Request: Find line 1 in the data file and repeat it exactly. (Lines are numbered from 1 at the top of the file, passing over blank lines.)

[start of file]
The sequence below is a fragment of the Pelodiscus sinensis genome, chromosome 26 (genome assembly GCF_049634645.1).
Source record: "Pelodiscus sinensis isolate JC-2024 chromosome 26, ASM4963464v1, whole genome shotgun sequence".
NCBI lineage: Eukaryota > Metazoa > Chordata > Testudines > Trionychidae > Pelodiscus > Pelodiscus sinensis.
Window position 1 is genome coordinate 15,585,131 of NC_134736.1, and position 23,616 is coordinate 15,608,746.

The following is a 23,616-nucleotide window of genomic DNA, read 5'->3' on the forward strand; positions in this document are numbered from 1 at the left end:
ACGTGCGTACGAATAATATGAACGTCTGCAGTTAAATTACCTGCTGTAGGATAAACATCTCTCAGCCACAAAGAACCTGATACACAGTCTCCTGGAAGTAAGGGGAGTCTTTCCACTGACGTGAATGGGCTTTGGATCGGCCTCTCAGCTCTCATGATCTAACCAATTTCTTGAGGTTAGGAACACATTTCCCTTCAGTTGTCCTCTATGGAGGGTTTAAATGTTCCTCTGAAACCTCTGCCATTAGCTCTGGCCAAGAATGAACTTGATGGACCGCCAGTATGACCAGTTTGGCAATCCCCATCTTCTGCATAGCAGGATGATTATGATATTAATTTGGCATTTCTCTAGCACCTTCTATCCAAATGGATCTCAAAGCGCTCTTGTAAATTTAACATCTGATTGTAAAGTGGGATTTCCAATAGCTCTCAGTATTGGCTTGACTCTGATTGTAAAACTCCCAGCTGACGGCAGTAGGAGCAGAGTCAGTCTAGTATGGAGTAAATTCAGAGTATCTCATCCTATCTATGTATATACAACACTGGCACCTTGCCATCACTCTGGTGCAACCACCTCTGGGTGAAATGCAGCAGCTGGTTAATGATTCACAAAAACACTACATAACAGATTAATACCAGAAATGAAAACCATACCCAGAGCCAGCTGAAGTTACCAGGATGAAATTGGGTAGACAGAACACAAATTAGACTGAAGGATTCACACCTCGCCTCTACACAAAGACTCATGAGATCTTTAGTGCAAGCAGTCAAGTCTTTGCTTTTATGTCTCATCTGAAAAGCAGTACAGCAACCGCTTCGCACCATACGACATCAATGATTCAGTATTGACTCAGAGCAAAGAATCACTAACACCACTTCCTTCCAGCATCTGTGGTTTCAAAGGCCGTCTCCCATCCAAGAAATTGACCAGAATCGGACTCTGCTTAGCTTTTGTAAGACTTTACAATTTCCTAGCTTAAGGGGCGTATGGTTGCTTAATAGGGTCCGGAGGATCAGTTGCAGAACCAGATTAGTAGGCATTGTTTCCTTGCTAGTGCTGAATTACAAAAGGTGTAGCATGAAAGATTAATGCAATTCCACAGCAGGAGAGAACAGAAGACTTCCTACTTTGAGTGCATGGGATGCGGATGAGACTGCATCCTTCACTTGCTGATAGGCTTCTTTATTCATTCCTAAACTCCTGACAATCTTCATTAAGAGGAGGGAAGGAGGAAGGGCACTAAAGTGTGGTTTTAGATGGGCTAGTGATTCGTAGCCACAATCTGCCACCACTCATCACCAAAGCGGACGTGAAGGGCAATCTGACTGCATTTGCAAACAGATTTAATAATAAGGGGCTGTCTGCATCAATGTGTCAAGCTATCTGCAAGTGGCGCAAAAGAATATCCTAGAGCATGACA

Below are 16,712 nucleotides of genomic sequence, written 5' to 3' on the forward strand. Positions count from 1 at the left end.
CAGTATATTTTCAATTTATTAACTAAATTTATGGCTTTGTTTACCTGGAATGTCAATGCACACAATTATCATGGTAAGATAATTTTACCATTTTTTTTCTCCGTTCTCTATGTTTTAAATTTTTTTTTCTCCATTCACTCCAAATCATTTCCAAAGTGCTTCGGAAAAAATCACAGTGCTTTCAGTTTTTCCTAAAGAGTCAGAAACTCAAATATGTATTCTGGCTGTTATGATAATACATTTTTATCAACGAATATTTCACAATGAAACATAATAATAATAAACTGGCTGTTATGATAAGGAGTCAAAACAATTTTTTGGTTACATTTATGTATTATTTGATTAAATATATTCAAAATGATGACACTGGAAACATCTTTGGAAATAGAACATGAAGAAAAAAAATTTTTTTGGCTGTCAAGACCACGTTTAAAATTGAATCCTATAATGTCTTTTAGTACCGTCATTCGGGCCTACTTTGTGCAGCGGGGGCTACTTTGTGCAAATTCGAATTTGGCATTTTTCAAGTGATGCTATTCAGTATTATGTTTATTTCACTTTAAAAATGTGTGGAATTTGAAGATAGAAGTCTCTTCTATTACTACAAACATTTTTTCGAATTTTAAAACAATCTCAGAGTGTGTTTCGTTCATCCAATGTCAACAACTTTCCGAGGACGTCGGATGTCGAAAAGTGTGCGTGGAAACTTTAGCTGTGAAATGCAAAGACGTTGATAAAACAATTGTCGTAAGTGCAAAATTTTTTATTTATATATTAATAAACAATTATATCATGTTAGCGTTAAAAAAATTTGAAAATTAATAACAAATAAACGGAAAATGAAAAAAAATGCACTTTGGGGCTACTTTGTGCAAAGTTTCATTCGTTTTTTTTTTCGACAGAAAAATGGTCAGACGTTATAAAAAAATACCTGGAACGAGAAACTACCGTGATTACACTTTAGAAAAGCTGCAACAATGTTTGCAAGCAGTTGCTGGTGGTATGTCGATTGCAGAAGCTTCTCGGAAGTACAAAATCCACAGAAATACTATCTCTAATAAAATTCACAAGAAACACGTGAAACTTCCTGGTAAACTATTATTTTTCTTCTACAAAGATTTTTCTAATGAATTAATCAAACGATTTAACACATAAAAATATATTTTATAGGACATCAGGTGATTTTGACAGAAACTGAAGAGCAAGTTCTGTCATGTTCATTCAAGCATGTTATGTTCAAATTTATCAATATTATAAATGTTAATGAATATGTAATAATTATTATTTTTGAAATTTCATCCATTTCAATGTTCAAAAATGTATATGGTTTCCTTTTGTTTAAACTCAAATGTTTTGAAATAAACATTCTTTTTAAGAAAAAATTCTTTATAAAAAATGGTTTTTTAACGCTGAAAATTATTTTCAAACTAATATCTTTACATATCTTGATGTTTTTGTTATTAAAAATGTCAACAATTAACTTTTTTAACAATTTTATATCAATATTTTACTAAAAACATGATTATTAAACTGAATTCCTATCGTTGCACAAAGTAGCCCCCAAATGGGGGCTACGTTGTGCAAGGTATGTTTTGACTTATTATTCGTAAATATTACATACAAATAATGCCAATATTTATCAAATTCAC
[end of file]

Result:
The sequence below is a fragment of the Pelodiscus sinensis genome, chromosome 26 (genome assembly GCF_049634645.1).